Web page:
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Do Your Christmas Shopping Early, and Buy From Your Home Merchan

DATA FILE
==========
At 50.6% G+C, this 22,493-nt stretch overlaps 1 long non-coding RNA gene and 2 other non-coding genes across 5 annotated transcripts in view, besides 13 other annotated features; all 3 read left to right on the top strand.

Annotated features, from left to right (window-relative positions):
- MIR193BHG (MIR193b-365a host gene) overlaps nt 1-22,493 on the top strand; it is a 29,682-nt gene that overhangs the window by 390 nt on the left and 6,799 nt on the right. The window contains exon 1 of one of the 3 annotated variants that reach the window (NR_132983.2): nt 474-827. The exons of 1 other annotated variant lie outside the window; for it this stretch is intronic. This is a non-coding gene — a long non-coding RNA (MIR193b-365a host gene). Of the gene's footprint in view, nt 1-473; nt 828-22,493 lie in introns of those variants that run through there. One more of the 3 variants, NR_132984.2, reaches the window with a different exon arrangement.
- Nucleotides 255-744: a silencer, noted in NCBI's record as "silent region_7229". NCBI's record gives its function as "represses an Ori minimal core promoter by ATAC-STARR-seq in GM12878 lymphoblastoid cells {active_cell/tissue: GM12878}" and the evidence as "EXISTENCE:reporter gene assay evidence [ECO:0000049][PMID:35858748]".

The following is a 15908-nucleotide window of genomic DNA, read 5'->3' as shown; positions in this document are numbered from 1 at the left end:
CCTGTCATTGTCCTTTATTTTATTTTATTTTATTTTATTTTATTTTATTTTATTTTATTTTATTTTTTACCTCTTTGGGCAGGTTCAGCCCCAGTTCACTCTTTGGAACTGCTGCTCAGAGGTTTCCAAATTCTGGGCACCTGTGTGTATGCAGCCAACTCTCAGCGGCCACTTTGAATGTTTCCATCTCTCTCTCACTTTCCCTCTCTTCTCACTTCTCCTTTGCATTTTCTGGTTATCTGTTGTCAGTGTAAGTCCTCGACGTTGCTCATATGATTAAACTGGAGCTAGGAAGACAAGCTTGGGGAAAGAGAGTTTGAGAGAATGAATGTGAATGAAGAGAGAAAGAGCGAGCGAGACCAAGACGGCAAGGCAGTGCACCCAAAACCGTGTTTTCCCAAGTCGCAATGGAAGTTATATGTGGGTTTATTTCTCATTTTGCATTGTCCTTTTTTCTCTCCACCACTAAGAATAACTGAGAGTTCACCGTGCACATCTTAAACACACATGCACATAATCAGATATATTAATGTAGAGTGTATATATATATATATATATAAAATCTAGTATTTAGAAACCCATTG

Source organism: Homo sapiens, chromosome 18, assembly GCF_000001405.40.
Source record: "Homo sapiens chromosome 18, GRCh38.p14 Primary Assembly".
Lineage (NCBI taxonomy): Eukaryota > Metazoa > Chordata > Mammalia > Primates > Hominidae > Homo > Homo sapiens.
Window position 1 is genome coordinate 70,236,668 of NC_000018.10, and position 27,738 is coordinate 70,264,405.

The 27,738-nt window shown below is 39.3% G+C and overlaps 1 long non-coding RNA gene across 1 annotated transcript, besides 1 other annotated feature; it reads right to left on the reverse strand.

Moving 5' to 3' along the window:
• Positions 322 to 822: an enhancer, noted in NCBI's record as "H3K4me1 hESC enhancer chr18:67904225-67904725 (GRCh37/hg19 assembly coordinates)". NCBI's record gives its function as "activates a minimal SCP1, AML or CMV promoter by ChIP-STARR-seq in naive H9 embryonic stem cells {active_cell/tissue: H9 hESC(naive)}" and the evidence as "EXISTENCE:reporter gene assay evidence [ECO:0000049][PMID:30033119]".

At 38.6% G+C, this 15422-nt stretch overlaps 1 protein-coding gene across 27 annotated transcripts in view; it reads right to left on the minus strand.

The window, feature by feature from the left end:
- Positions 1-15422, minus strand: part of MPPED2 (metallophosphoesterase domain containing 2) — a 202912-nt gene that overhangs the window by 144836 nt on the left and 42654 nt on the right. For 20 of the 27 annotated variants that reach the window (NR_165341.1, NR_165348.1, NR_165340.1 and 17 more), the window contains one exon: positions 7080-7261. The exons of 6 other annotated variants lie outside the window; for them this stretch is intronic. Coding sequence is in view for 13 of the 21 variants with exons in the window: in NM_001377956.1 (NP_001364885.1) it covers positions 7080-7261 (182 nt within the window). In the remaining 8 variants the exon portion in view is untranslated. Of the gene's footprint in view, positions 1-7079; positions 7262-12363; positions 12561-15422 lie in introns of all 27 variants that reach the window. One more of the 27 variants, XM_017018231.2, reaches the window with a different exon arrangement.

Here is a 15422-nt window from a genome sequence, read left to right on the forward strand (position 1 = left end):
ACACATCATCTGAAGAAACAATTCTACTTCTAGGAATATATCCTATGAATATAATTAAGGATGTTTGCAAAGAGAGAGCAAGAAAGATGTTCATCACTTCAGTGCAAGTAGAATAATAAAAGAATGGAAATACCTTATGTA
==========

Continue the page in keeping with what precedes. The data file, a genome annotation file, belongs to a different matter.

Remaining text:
ts s -0:- V OFFICIAL PAPER OF COLUMBIA COUNTY PIONEER PAPER OF COLUMBIA COUNTY VOLUME XXXV ST. HELENS, OREGON, FRIDAY, DECEMBER 1, 1916 El l III II II a us m:mm FESTIVAL NUMBERS ENTERTAIN MANY I'Ixiin Now IMnjr Mmlo fr Nt Vear'ii 1'roKritiii, Bo fur a entertainment goes, tlio fMtlval wan success. From a fin ancial hIuik) point It wai not a buc casa as the guarantor hnd to make up e deficiency of about $100. Dad woathcr wn responsible, to a con aldnrahle extent, for the iniall at tendance. The festival opened Fri day afternoon with a lecture by Dr. Hubert Hulcllffn, and I ho Com UK I'luy ert gave a Hhorl akotch from Hliake ipearn. In the evening a full com pany of player presented "Carson of llio North Woodc," and while their actinic waa exceptionally good, a lack of stage sotting detracted to aotne Htrnt from the Intercut. Thli per formance waa not quite worth the price of udmiHaion. Saturday afternoon Dr. Kutcllffe gave unother lecture, "A Task," which wua exceptionally Rood. TIiIm wiu followed by a abort concert of tlio Al Club Quartet. An accident to the electric light plant put the town In dnrknoaa for an hour, and consequently the program waa late Id tuning. Tlio club gavo several lood n u in hern but when they were encored they excused themselves by Haling that they hnd to catch the train fur Portland. The moving pic ture! of Mawaon'a Antarctic expedi tion were very good and Instructive, and made up partially for the brevity of the Ad Club Quartet. The icrand cloning event waa the concert by tlio Chicago ladles' Or chet:trii, and thla number waa the best of the entire program. Each aieiuiier or the company la an artist, and ohliKlngly responded to the many ncon-a. Thla humbor waa the king pin of the ontlro performance and waa wiill worth tlio monoy. The Ellison-While company can niake a f.wllvul go in 8t. Helena pro Tided hoiiio hualnvaa organization taken hold of It and It la not rushed aa they did thla event. The attrac tion they give are cloan and whole mo and will be of bonoflt to the coniniiinlty, but It la noceiwnry to ap ply fomenting that look llko busi ness met IiixIh buforo a cllPUtauqua will he the auoceaa It bIiouIiI bo. Be fore holding anotlior festival, get some IhihIiiokh men belillld the scheme nd have a few dr.ya for preparation. It I not St. Helena' fault that the fcHtivul wna not a succor, but the outcome la due to tho atupldlty of the promoter. Bottor luck next time. OREGON SPORTSMEN WILL GATHER .Local Men Will Attend Meeting and Banquet. The Oregon Bportanten'a League H1 meet Monday, December 4, at the Imperial hotel, Portland. Mat ters of Interest to aportHiunn through out tho Htuto will he dlscuased and lueixlullon which they wUh enacted "111 be puBgod on. After the busi ness meeting they will hold a big hnniiit. All aportumon are invited, no mutter If they do not belong to ny organized club. Several mem ler or tho St. Helena Hod and Gun fluh Imve atgnlfled their Intention of attending. YOUNG MAN KILLED IN LOGGING CAMP At the logging camp of the Uriim all Timber Company, on the Kerry railroad, Ilultaa Sogura, a Spaniard, Red 20 yeura. waa Instantly killed hist 1'rlday morning when he fell be tween the two druma of the donkey engine which ho waa firing. The engineer saw the accident but could not atop the drums In time to nave the man's life. Deceased had been working for the company tor only a short while, hav l'"K come from Carroll's Point, Wash., "re his fnthor lives. t'oronor White was called and hastened to the scene. He deemed "n Inquest unnecessary, but brought the mangled body to St. HeleiiB. It " happened that the yong man's father was visiting a friend In St. Helen, and Mr. White located him and broke the sad news to him. The body was Interred In the Warren cemetery Monday afternoon. STOCKHOLDERS OF CREAMERY WILL MEET Htnle lluiry ConiinlKNloiirr Mlrkleand nthern Will Muke AildrnwrN. The first annual get-together meet- ing of the St. Helena Co-operative Croumery Association will bo held here tomorrow morning. At 10:00 o'clock tho stockholders and their families will gather in Guild hull and hold an Informal reception. At noon lunch will be served, after which headquarters will be moved to the city hall. The exercises there will begin at 2 o'clock. Kit her Professor Kilts or Professor Simpson, of the Oregon Agricultural College, dulr) department, will bo present and lec ture on mutters of Interest to dulry inen. J. 1). Mickle, stuta dairy coin uilHnloner, and O. K. Frobcrt, mana ger of the Portland Dairymen's Ex change, will :.lso deliver addresses. It is also planned to have the War re n tinnit to furnish music for the occasion. President Tarbell exlt-nds a cordial invltntlon to all consumers of "St. Helens Itest" butter to uttend tho afternoon scr.alon, and 11. C. Jacobsen, In charge of the creamery, states he will keep open house should anyone wish to inspect tho creamery and its sanitary methods. The St. Helens creamery sturted operations In December, 1915. and each mouth has shown an Increase In their production, except, of course, In tho full end winter months, when many of tho cows are dry. It has dis tributed thousands of dollars among the farmers in the neighborhood and has been much or a factor iu the business life of St. Helens. It U now on a paying liasls and one leuture oi the get-together meeting will be the monthly distribution of the cream chocks. Tho officers of the association are: President A. It. Tarbell. Secrelury 1. C. Jacobsen Directors T. llrown, V. II. Adani- and K. V. Larson. Tho president end secrelury are also directors, and the creamery Is In charge of 11. C. Jucobten, tho man who Is responsible for "St. Helens Host" butttfr. The following Is the butter out put by months since tho beginning of operations: Pounds. December, 1915 4.SG0 January. 1916 6.000 February 6.200 March April 9.0SS May H.698 June 11.98" July 12.126 August 10.330 September 8.131 October 7.688 November 7,164 Total 104.840 The amount of money distributed to the furmers who liavo nrougiu cronm to the creumery Is given be low and shows that from the small sum of $1,300 to begin with the amount lias run as high as $3,280 for a single month. December. 1916 !. January. 1916 1 February '"Mi March l'"M5 Anril 2,081.03 May. I.! 3.110.07 June !!!" Jyy 6f lOl.O August 3,280.16 Rmitnmlier 3,069.85 October ?'???? November i.mi.oo Total $27,843.76 Tl.o utntmnnntM show a total of 104,840 pounds of butter have been nut out and $27,84376 paid for cream. The St. Helons Creamery Association is a distinct success, and with the pntronnge of the entire town It will grow and continue to he a big benefit to the town and country surrounding. CIRCUIT COURT IN LAST SESSION OF YEAR Circuit court adjournod Monday aftornoon after a woek's session. The ft ensn tried was the case Ol Noyes- tiii.nH Lumber Company vs. the i oiaaI, rmiinuny. ine ,-uc.io a,. - ---',. fuss s over a ngiu oi , There will be no further sessions of H o court for Columbia county dur- ig tl U year as his honor has set January 8 1917, as tho next date when I will convene court In St. olens IMPORTANT MEETING OF CITY COUNCIL New Marshal Appoints! and Koutlne Matters Disposal Of. The minutes of Recorder E. E. Quick or the meeting of the city council are as follows: St. Helens, Ore., Nov. 27, 1916. Tho city council met on the above dale, In the city hall, St. Helens, Ore gon, In regular session. Present: S v.:. Morton, mayor; W. Muckle, E. I. Ilallagh, T. 8. White, J. W. Allen, couiicilmen; E. E. Quick, recorder; II. J. Southard, marshal; J. W. Day, ittorney. The minutes of the last regular meeting were read, and after slight :orrectlon approved. Tlio mayor reported that the roof of the city hall was leaking and that he had employed It. I. Williams o tlx the same, which action was ap proved by tho city council. Councilman Muckle reported that lie had been informed by H. Morgus that about 16,000 atone blocks had been removed from the city quarry; ilso that John Philip had made or taken from the Bald quarry some dlone blocks, and as It had been here tofore decided by the council that the sum of $2 per thousand be col lected from all parties, tho recorder was Instructed to notify the parties to pay up. A communication was received from F. L. Smith, In reply to the let ter addressed to him by the city re corder relative to the payment of the expenses of the Are department of the city at tho fire on October 18, 1916, of his barn at Scappoose, Oregon. The same was referred to Council man Iiallagh to examine and report i hereon. . Au application was received from George Potter, asking to be appoint ed city marshal of St. Helens, Ore- gou. The same wna discussed at somo length, and tho mayor nomi nated George Potter city marshel. ind the said nomination was con firmed by the city council by the fol lowing vote: Muckle, no; Allen, White, Ilallugh, yes, with the under standing that Ills salary be fixed at $l0 per month, and that he furnish i isood and sufficient bond therefor. Tho salary of deputy marshal at West St. Helens was reduced from $20 per month to $10 per month. In the matter of the city budget, ,i motion was made and carried that tho action of tho city council of No vember 14, 1916. wherein a levy of 12 mills was voted for city purposes was made, be reclnded, as there was at said time not a full attendance of members of the city council, and that at this time there was a full attend ance. Tho budget vas then discussed at some length, and on motion made and carried. The same was ordered printed as by law required. W. L. Nicholas being present, he askod the council for free use of tho city hall for tiie purpose of hold ing a meeting of the poultry associa tion and have an exhibit of poultry on December 27, 28 and 29, of this year. The same was discussed and tnken under advisement, with tho understanding that he would be noti fied of the action of the city council in tho matter. No further business appearing, on motion made Bnd carried, the meet ing adjournod. CONFERENCE OF OLDER BOYS AT CORVALLIS Several Iloys rrom St. Attendance. Helens in The elevonth Older Boys' Confer once Is now In session at Corvallls. The conference Is somewhat on tho Y. M. C. A. Hits and the boys and men meet to discuss matters of gen eral Interest and formulate plans which will be of benefit to the rising generation. The last session of tho conference was at Salom. The fol lowing delegates from St. Helens left this morning to attend the confer- ence: uewey diihi". i .. Leflter ke, Rox -. ,,.., Miller. Caly Btonwood Ivar Welln- der. B.ll.o Dodd and Lawrence Davles. The boys expect to return Monday and have promised to give the Mist a full account of the pro- ceodlngs of the conference. ST. HELENS SCHOOLS SHOW GOOD GROWTH CIoho to ntM) Pupils Now- Knrolled In Two Schools. A statement made by Superinten dent Il.'.ker and submitted to the ohool directors shows that 495 pu dls are now attending school In St. 'inlens and West St. Helens. Both ichools are overcrowded, and It is ihsolutely necessary to have at least two more teachers. The average oi,t per pupil In Oregon is $50 per ear and, as a school director In foimed the Mist, If 20 per cent of he pupils have to be put back a ear on account of the teacher not tiuvlng time to give the necessary nstructlon, It would be fur more ex tensive than If the school district em ployed an adequate corps of teach nrs. .. The attendance In the city schools is as follows: Mrltride Keliool West St. Helens Grade. No. Pupils First 34 Second 16 Third and Fourth 42 Fifth and Sixth 35 Seventh and Eighth 26 Total 152 Ht. Helens School. Grade. No. Pupils First . , Second Third Fourth Fifth ., Sixth . . 41 ,: 34 39 32 32 33 Seventh and Eighth 46 Total 267 High School 86 Total school attendance 495 SCHOOL STUDENTS ISSUE A PAPER A Four Column, Four Page, llreezy Monthly Phkt. The high school students have en tered the journalistic field and this week published the S. H. H. S. News, which Is well gotten up and ably edited. While a direct competitor of the Mist, we cannot but wish the News all the luck n the world and hope their venture will he successful from every standpoint. The sub scription price Is 60 cents per year, and tho paper Is worth twice that much. It subsequent numbers are as good as the initial one, the S. H. II. S. News will gain popularity and a big circulation. SINKING FUND IS PLACED IN BANK County Treasurer Places Deposits to Tako I'p Bonds. County Treasurer Hunt today de posited In the banks of Columbia county $24,000, which is the Initial payment for the purpose of taking up the bonds issued for tho construe' lion of the Columbia Highway. The amount was distributed as follows: Columbia County Bunk $11,000 Clatskanle Bank 6,000 Scappoose Bank 3,850 Kainler Bunk i.itiu The deposits were based, accord Ing to Treasurer Hunt, on the capl tnl stock of the several banks, and each bank will pay to the county per cent per annum Interest on the amounts deposited. Moreover, all of tho banks have been required to put up a bond of 10 per cent more than tho deposit to Insure the safoty of such deposits. The $24,000 Tnrluded the $12,000 from last year which was not deposited, and the funds raised for this year, and the county treas urer thinks that by applying the In terest on the payment of the bonds that In n few years qutto a sum will bo available for this purpose. The first lot of bonds fall duo April 1, 1919, (Mid $60,000 of the $360,000 Issued must be taken up at that time. WILL PUBLISH BUDGET NEXT ISSUE On account of It being Impossible to obtain tho list of outstanding war rants and other Information neces sary In the publication of the county budget, the Mist this week is unable to glvo its readers tho detailed Infor mation. Judge Hattan promises that tho stntnment will be roady for our issue of December 8. LIBRARY LADIES ENTERTAIN FRIENDS Many Accept Howpltallty of Woman's (lull at Meeting- The Woman's Club entertained about 100 of Its friends at the li brary rooms Thursday evening, the 23rd Instant. The library was taste fully decorated with ferns and over- greens, and borrowed rugs and furni ture made the room much more at tractive. Mrs. Baker, the president of tho club, in a few well chosen re marks, introduced Mrs. J. W. Day, who read a history of tho club. Ad dresses were made by the mayor, Rev. Hlsey, Prof. Baker and Prof. Knight, and a violin solo by Mrs. Frank .George was heartily encored. A reading by Prof. J. H. McCoy was much enjoyed and heartily ap plauded. After the program light refresh ments were served. The library now has some 350 vol umes, some of which are loaned by the state and must be returned within a stated time. It also has many inter esting magazines and periodicals. Mrs. Owen has been appointed li brarian, and it is the Intention to keep the library open every evening and also Saturday afternoons. When the financial condition of the club permits. It is planned to have the library open all day. The club is to be congratulated on its entertainment, and also on what they have accomplished for St. Hel ens, and the Mist thinks the public library will shortly become just as much of a necessity as any other branch of the city's affairs. Beginning Saturday, December 2, the library room will be open as a reading room every evening from 7 to 9," and on Saturday afternoons from 3 to 5 o'clock. WITH-THE ARMY ON MEXICAN BORDER St. Helens Hoy in Army Likes Life of Soldier. W. O. Bumgardner, who lives at Columbia City, has recoivod word from his son Reynold Bumgardner stating that he is stationed in the vicinity of Laredo, Texas, with the United States troops, patrolling the border. The young man enlisted October 10 at Portland and was Im mediately sent to the front. He states that he likes army life end that at present his superior officers have assigned him to tho task of driving one of the big army auto trucks. Young Bumgardner is only 18 years of age and is well known to many St. Helens residents, who will be glad to know of the Important position ho holds with our Uncle Sam. WILSON'S CABINET OFFICERS NAMED Cartoonist Rex Miller must have had a tip direct from President Wil son as to who will be the next cabi net officers, for In a picture recently drawn we find a long line of the faithful ones, lined up just outside tho door of the president's private office. First comes Thatcher as sec retary of state, then W. B. Dillard secretary of war. Jas. McDonald has the Important post of being at the head of tho navy, and W. J. Fuller ton has the postmaster general's portfolio. Then comes our friend Joe Day, who Is attorney general, while J. T. Taber, on account of past services, is rewarded for his labors by appointment to secretary of the treasury. Knowing that gentleman's knowledge as to rock and lands, L. B. Avery has drawn the appointment as secretary or me interior, wnnu William Russell takes charge of the department of agriculture. Ham Kautzman Is appointed secretary of commerce, and F. J. Stearns, on ac count of his being the only one In the bunch that really works, is sec retary of labor. The cartoon Is a good one and shows the skill of Rex as a cartoon ist. The basketball team of the Sunset Athletic Club will play a game with Holy Grail Club of Portland Satur day evening at the Sunset gym nasium. Both teams are very good and a good game may be expected. STEAMER WAPAMA MAKES QUICK TRIPS Four Itouml Trip in Fifty-five Days ttlicr Marino Items of Inlerext. The steamer Wapama, Captain "Hurry Up" Foldat, left out late Monday night with a cargo of 1,026, 000 ft. of lumber for delivery at southern California ports. The Wa pama arrived In the river Saturday morning, so made remarkably fast time in loading. During the past 56 days the Wapama has made four round trips from the Columbia river to San Pedro, and in those voyages has carried more than 4,000,000 ft. of lumber. The present high freight rates causes sleamers to work night and day and make the fastest time possible. The motorshlp June has arrived at her home port, Gulfport, Miss. The vessel left Columbia river Octo ber 4 with a cargo of lumber for Balboa. After discharging her cargo at the Panama port, she took on gen eral cargo and proceeded to Gulf of Mexico ports. Sliipmen consider the performance of the June as an ex ample of the feasibility of a motor vessel. On her maiden trip under her own power, the motor vessel Ruby made a remarkably good performance go ing from Portland to Astoria. The vessel left Portland at 7 o'clock Wednesday morning, November 15, and reached Astoria before 6 p. m., making the trip of one hundred miles In a little less than 11 hours. Her consumption of fuel oil on the down trip was 115 gallons, which cost about 3 1-3 cents per gallon, and 14 gallons of lubricating oil at 32 cents per gallon; or in other words, about $8.50 for the 100 miles. In com parison with coal or oil burners, this is indeed very cheap operation. Tlio McCormlck company has chosen "Latourell" ns the name for tho steam schooner now being built for them by the Wilson Bros, at As toria. The steamer Iaqua, of the Parr McCormick fleet, is expected at St. . Helens today or tomorrow. She will losd a cargo of lumber for San Pedro. Carl Christensen, superintendent of the shipyard, states that the motor vessel S. I. Allard will not be ready for launching December 2, but that it will be two weeks from tomorrow, provided nothing unforseen occurs. W... R. Hewitt, of San Francisco, consulting engineer of the McCormlck company. Is In the city to look after the installation of the machinery of tho motor vessel S. I. Allard. FOOTBALL GAME WON BY ST. HELENS Thanksgiving Day Game Ends With Score of 28 to 12. Tho St. Helens High School toot ball team took the K. E. D. Club down the line Thanksgiving day to tho tune of 28 to 12. Quite a crowd was out to chesr our boys on to vic tory. The line plungiof Lake, who invariably made yardage, and the manner in which Beelsr, at left end, .handled the forward passes did much towards making the large score and bringing victory to the St. Helena High. Dowey Smith and Decker also did good work, ard John Southard, our quartsrback, handled the team to perfection. In fact all the boys did some real football playing and deserve tho victory they won. Watch 'out for them next year. Tho pretti est play of the game was when Lake, recovering the ball on a fumble, went around left end for a touchdown. Our high school reporter will give full de tails in next issue. SHIPYARD WORKER BADLY INJURED John Mikkonen, an employe of the shipyard, met with a serious acci dent Wednesday afternoon. He was working on the motor vessel City of St. Helens when the scaffolding gave way and he plunged to the ground, some distance below. Dr. L. G. Ross made a careful examination of the man and thinks his back is broken, as he was paralyzed from the waist down. Mikkonen was sent to a Port land hospital Wednesday night, but at this writing we cannot learn any thing as to his condition.